“That was the genesis of the program,” says Nakao. “As we moved on, we moved to chemical ordinances, then onto green products and now we are moving into transportation to reduce greenhouse gas.”

The county has also tackled big multi-use projects such as the Juvenile Justice Center in San Leandro. When this center opened in 2007 it was the first U.S. Green Building Council LEED Gold-rated facility of its kind, which is a high-rating standard for green building design. In addition to solar panels that provide 60 percent the building’s electricity, it has waterless urinals, water-efficient plumbing and water reducing landscaping, which saves over 7 million gallons of water per year. The design of the building maximizes natural light and it was built with recycled materials and decorated with carpets and furniture made with recycled goods. It also has a full green cleaning program, which means that the janitorial staff uses eco-friendly cleaning supplies and microfiber mops.

Green vehicles are another component to the county’s policy, Nakao says. County employees have been using hybrid cars since the early 2000s but now the county is also looking at also buying electric and bio-diesel vehicles to further reduce greenhouse gases. “Right now, we have four vehicles that are run on vegetable oil,” says Nakao. “It’s the leftover frying oil that tacos and chow mein are made from and they’re running just fine.”

Nakao explains that the county’s efforts are meant to be broad and tackle many kinds of energy efficiency programs. “It’s been a holistic approach to maintain a green program,” Nakao says. “We have a fairly wide spectrum to reduce our dependency on oil.”

Carson points out that going green saves local tax payers hundreds of thousands of dollars each year by having to spend less on water, electricity and fuel that would otherwise be consumed by county agencies. “While we are a government agency, we must look at the cost efficient ways we do business,” says Carson. “Construction projects and solar energy initially are more expensive, but the long-term use of them may be cost-saving.”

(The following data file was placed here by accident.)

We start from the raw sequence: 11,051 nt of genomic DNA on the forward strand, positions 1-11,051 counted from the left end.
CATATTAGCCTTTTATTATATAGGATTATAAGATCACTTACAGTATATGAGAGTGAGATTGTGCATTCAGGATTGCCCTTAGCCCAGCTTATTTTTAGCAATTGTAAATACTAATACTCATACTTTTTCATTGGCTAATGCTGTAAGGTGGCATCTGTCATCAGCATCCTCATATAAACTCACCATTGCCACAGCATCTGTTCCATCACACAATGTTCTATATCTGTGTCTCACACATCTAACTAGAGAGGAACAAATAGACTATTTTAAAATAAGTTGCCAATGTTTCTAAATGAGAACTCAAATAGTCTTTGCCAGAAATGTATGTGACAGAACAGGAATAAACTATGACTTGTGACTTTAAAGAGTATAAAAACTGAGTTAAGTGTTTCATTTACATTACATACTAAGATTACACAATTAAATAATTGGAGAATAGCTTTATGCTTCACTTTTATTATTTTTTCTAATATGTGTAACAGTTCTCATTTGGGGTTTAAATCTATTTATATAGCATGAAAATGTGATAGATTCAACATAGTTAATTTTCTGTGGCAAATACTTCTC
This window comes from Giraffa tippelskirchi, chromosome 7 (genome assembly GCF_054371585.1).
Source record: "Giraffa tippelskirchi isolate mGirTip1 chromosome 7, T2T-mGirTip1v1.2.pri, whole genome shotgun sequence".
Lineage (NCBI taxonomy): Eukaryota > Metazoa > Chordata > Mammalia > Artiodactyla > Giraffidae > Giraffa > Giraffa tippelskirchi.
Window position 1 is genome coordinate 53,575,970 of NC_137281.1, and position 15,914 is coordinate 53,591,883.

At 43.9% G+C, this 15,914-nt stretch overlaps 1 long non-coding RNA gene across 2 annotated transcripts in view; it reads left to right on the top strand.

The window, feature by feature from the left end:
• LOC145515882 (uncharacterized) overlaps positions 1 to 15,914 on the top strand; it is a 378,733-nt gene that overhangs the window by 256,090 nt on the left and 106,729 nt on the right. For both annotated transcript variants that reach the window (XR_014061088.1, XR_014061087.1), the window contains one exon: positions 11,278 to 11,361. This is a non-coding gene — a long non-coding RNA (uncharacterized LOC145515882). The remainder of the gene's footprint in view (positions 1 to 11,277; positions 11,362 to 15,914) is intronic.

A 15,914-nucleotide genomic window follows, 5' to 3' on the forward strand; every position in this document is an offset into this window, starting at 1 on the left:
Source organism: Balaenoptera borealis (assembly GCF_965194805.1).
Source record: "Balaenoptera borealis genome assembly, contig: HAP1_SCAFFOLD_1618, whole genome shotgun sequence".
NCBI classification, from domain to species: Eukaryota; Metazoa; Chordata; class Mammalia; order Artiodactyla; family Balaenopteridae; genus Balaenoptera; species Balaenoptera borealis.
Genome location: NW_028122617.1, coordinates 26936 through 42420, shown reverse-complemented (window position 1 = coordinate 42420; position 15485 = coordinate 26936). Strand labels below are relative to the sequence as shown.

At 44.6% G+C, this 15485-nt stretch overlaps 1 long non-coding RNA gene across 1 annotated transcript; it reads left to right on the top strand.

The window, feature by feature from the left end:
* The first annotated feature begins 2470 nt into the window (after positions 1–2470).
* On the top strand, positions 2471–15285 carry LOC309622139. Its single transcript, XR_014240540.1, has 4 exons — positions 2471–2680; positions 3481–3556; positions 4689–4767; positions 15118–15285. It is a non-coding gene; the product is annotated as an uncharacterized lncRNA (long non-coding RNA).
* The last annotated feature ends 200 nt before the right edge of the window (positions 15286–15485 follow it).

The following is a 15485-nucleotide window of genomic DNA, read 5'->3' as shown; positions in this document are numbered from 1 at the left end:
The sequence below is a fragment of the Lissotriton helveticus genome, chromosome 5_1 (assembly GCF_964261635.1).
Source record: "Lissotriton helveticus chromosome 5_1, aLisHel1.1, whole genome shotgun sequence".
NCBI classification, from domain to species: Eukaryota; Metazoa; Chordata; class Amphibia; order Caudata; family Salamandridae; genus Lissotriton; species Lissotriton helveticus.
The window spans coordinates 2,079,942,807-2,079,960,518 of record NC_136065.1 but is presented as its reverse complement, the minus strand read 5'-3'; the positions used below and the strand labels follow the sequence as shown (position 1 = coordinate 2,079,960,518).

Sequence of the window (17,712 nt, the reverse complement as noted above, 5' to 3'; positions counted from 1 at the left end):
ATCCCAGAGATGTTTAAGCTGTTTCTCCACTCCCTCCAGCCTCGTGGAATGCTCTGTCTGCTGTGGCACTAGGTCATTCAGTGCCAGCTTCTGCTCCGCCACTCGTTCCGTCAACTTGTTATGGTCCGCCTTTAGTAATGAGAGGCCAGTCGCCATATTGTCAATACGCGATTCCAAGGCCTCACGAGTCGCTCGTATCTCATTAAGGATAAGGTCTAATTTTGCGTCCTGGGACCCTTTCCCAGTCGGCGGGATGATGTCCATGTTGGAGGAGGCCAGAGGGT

Other benefits of the policy, he says, are the creation of green jobs, such as the growth of the solar industry, and support for local businesses, such as recycling and reuse centers like the East Bay Depot For Creative Reuse in Oakland, which sells discarded goods at a low cost. Additionally, having less pollution in the air improves the health of Alameda County residents, he says. Nakao agrees, saying, “The overall objective is create a healthy living environment and the general well being of the residents.”

The goal of adopting the Alameda County Climate Action Plan in May was to work towards reducing the county’s greenhouse gases 20 percent by 2015. By working with county’s department heads along with elected officials from all of the county’s cities, Carson believes this goal can be met. “We are on the forefront of the environmental movement,” he says. “We’ve been on the leading edge of this.” (Oakland has its own climate action plan to reduce its greenhouse gas emissions 36 percent by 2020.)

Alameda County has been a national green leader since it began working on sustainable initiatives and has won several awards for it’s environmental stewardship. Just last week, Alameda County’s auto fleet was named as one of the top 100 for using green transportation by Government Fleet magazine; and, in the past, it has received two Governor’s Environmental and Economic Leadership Awards along with several other awards from the Environmental Protection Agency and other conservation organizations.

“We are a just-in-time generation, we are a just-in-time society,” says Carson. “We [at the county] are trying to see how we can have less of an impact on the environment.”

For more information about the county’s green purchasing policy and links to resources residents can use at home visit

Image: Alameda County has been working on green purchasing initiatives, like solar panels, for over a decade. Photo by Living Off Grid via Flickr Creative Commons.


  1. […] Read the rest of the story by Dara Kerr at Oakland North. […]